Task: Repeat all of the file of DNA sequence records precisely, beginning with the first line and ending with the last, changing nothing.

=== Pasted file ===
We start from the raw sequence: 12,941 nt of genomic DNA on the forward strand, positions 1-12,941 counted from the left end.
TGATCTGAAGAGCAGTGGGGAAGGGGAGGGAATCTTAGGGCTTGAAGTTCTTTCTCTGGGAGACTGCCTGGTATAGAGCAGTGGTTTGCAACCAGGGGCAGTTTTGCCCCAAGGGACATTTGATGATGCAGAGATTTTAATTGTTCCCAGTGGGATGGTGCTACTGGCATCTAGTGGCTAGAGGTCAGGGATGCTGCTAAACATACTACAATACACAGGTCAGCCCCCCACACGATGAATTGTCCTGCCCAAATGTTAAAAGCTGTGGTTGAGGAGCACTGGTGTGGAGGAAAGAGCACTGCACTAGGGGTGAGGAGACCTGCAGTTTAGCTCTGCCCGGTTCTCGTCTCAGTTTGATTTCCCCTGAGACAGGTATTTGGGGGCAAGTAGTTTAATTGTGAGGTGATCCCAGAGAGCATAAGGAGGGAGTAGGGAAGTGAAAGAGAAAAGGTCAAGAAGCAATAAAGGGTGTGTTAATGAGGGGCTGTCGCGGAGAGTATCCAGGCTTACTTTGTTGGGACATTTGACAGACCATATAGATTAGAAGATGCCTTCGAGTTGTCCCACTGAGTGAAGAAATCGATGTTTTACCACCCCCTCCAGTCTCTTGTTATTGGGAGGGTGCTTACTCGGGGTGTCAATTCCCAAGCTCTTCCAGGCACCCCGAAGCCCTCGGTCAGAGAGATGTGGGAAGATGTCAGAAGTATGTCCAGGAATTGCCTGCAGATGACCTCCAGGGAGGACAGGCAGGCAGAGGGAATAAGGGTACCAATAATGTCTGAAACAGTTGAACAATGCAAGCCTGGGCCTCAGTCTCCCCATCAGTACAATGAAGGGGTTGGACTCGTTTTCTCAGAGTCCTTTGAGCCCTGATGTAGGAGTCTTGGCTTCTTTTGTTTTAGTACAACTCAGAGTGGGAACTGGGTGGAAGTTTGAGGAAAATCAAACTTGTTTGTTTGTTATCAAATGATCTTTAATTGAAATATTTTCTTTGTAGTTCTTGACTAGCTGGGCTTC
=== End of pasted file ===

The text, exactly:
We start from the raw sequence: 12,941 nt of genomic DNA on the forward strand, positions 1-12,941 counted from the left end.
TGATCTGAAGAGCAGTGGGGAAGGGGAGGGAATCTTAGGGCTTGAAGTTCTTTCTCTGGGAGACTGCCTGGTATAGAGCAGTGGTTTGCAACCAGGGGCAGTTTTGCCCCAAGGGACATTTGATGATGCAGAGATTTTAATTGTTCCCAGTGGGATGGTGCTACTGGCATCTAGTGGCTAGAGGTCAGGGATGCTGCTAAACATACTACAATACACAGGTCAGCCCCCCACACGATGAATTGTCCTGCCCAAATGTTAAAAGCTGTGGTTGAGGAGCACTGGTGTGGAGGAAAGAGCACTGCACTAGGGGTGAGGAGACCTGCAGTTTAGCTCTGCCCGGTTCTCGTCTCAGTTTGATTTCCCCTGAGACAGGTATTTGGGGGCAAGTAGTTTAATTGTGAGGTGATCCCAGAGAGCATAAGGAGGGAGTAGGGAAGTGAAAGAGAAAAGGTCAAGAAGCAATAAAGGGTGTGTTAATGAGGGGCTGTCGCGGAGAGTATCCAGGCTTACTTTGTTGGGACATTTGACAGACCATATAGATTAGAAGATGCCTTCGAGTTGTCCCACTGAGTGAAGAAATCGATGTTTTACCACCCCCTCCAGTCTCTTGTTATTGGGAGGGTGCTTACTCGGGGTGTCAATTCCCAAGCTCTTCCAGGCACCCCGAAGCCCTCGGTCAGAGAGATGTGGGAAGATGTCAGAAGTATGTCCAGGAATTGCCTGCAGATGACCTCCAGGGAGGACAGGCAGGCAGAGGGAATAAGGGTACCAATAATGTCTGAAACAGTTGAACAATGCAAGCCTGGGCCTCAGTCTCCCCATCAGTACAATGAAGGGGTTGGACTCGTTTTCTCAGAGTCCTTTGAGCCCTGATGTAGGAGTCTTGGCTTCTTTTGTTTTAGTACAACTCAGAGTGGGAACTGGGTGGAAGTTTGAGGAAAATCAAACTTGTTTGTTTGTTATCAAATGATCTTTAATTGAAATATTTTCTTTGTAGTTCTTGACTAGCTGGGCTTC